Everything You Need To Know About Means Test in Florida

Updated on 29 November 2023

In Florida, there are two chapters of consumer bankruptcy that an individual normally files: 7 and 13. Chapter 7 will quickly and easily wipe out your unsecured debts such as credit cards and personal loans. Chapter 13 is a debt repayment plan where your debt will be reduced and reorganized into a 3-to-5 year payment plan. This type of bankruptcy is meant for people who cannot pay all their debts despite taking home a regular paycheck.

Because Chapter 7 offers more substantive debt reduction, the law imposes financial limits on who can qualify for this type of relief. The evaluation that determines whether you are eligible is known as the "means test.” Factors that impact the means test calculation include household size, household income, and certain household expenses.

How Do You Qualify for Means Test?

The means test analyzes whether or not you have the financial resources to repay your debt without bankruptcy through an income examination. In Florida, you can qualify in one of two ways.

First, if your current monthly earnings are lower than the median income for a Florida household of your size, you pass without any additional steps. You are automatically qualified to file under Chapter 7.

However, suppose your household earns more than the Florida median. In that case, the means test will then evaluate your disposable income, which is the amount of money you have left each month after paying certain allowed expenses, such as housing, utilities, taxes, and insurance. If your disposable income exceeds the limit, you fail and cannot discharge your debt through Chapter 7 bankruptcy.

Is Means Test Gross or Net?

The means test is based on your gross income for the 6 months preceding your filing date. You’ll divide your total earnings for this period by 6, then multiply by 12 to get your estimated annual income.

If this number is below the Florida median annual income, you’ll pass and qualify to file. If it’s above the median, you’ll deduct your allowed expenses from your gross earnings to determine you pass the second step.

What Happens if You Fail the Means Test?

If you fail, you won’t be permitted to obtain debt relief through Chapter 7. However, you will still be able to file for Chapter 13, as there are no earning limits on this type of bankruptcy. For this reason, it is sometimes referred to as the “wage earners’ bankruptcy.”

Final Thoughts

Whether or not you can pass the means test, there is a type of bankruptcy that is right for your family. At DebtStoppers, our qualified Florida attorneys have years of experience helping struggling families find the best way to eliminate their debt problems.

Call or text DebtStoppers Florida today at 786-420-4545 to schedule a free initial consultation to discuss your options with a member of our skilled legal team. We’ll review your financial situation and help you determine the most suitable course of action to address your money troubles.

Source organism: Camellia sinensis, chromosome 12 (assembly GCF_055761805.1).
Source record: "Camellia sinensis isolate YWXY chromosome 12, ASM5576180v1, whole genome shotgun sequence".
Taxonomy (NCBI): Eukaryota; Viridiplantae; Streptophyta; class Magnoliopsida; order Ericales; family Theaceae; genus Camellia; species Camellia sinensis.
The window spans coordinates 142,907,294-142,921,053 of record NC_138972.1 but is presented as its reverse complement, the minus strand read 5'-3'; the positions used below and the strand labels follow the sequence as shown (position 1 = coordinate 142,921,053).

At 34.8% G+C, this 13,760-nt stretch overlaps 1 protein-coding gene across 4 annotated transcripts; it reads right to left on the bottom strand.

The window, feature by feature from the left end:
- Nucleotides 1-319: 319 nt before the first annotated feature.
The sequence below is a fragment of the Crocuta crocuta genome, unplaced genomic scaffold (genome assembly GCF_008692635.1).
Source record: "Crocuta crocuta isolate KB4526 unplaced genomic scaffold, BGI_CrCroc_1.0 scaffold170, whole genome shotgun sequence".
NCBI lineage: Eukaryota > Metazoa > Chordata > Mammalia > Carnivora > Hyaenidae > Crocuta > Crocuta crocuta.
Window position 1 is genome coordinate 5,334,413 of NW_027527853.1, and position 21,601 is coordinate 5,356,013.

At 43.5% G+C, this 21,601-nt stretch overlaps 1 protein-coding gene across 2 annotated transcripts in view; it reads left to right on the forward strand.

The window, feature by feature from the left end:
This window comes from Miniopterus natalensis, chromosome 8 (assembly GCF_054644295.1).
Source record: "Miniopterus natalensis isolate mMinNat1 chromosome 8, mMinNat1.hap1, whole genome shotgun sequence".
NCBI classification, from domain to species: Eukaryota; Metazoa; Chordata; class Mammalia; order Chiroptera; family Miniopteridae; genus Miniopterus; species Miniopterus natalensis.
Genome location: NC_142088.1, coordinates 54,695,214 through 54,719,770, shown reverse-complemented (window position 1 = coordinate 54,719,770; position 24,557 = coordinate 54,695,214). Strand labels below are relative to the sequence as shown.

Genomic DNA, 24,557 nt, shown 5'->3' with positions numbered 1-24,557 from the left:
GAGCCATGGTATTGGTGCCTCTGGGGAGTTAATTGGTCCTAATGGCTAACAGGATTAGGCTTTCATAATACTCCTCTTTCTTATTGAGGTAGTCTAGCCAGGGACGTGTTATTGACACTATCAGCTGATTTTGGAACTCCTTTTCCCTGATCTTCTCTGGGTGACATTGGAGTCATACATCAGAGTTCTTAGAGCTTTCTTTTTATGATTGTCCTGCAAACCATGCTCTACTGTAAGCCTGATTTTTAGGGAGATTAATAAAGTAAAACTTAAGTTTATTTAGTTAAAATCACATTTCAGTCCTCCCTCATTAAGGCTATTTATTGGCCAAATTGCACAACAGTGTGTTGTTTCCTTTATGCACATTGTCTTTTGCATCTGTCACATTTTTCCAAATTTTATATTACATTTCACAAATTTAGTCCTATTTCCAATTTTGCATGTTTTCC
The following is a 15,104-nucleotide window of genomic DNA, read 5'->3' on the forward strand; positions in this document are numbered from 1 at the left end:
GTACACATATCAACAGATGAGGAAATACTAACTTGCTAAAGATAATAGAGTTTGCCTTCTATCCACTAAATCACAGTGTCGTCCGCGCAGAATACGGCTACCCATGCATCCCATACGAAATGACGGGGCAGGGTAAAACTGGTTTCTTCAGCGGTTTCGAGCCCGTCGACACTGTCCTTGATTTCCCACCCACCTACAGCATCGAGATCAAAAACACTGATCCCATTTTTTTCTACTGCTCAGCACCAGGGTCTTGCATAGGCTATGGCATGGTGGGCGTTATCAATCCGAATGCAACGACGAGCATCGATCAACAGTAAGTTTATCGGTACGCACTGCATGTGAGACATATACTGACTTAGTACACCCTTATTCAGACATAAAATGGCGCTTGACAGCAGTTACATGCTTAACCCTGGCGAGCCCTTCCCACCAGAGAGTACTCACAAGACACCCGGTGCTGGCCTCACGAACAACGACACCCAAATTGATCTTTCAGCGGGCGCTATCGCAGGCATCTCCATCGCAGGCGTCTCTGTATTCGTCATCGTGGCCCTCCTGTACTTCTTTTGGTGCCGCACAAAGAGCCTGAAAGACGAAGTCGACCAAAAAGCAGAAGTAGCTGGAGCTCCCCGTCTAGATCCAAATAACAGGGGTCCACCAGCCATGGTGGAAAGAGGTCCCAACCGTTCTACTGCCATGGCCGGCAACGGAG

Recovering Your Financial Stability after Bankruptcy in Florida

Filing for bankruptcy can provide much-needed relief from overwhelming debt, but it's essential to understand the steps you can take to recover your financial stability once your bankruptcy is complete. By following a few key strategies, you can rebuild your credit and ensure a brighter financial future.

Create a Budget and Stick to It

Creating a realistic budget is crucial for managing your finances after bankruptcy. Track your income and expenses, and make sure you're living within your means. Be disciplined in sticking to your budget and adjust it as needed to accommodate changes in your financial situation.

Pay Your Bills on Time

Paying your bills on time is a significant factor in rebuilding your credit score. Make it a priority to pay all your bills, including rent, utilities, and any remaining debts, on time every month. Setting up automatic payments can help ensure you never miss a due date.

Establish an Emergency Fund

Having an emergency fund can help you avoid falling back into debt when unexpected expenses arise. Aim to save at least three to six months' worth of living expenses in a separate savings account. This will provide a financial cushion in case of job loss, medical emergencies, or other unforeseen expenses.

Use Credit Responsibly

Responsible use of credit is essential for rebuilding your credit score after bankruptcy. Start by obtaining a secured credit card, which requires a deposit that serves as your credit limit. Use the card for small purchases and pay off the balance in full each month. This demonstrates responsible credit management and will help improve your credit score over time.

Monitor Your Credit Report

Regularly monitoring your credit report is important to ensure accuracy and track your progress in rebuilding your credit. Obtain a free copy of your credit report from each of the three major credit bureaus annually and review it for any errors or discrepancies. If you find any inaccuracies, dispute them with the credit bureaus promptly.

Consider Professional Help

Working with a financial advisor or credit counselor can provide valuable guidance and support in managing your finances after bankruptcy. These professionals can help you create a budget, develop a debt repayment plan, and offer advice on rebuilding your credit.

Bankruptcy can be a challenging experience, but with the right strategies and dedication, you can recover your financial stability and build a brighter future. If you're considering filing for bankruptcy or need assistance in managing your finances after bankruptcy in Florida, consult with an experienced bankruptcy attorney for guidance and support.

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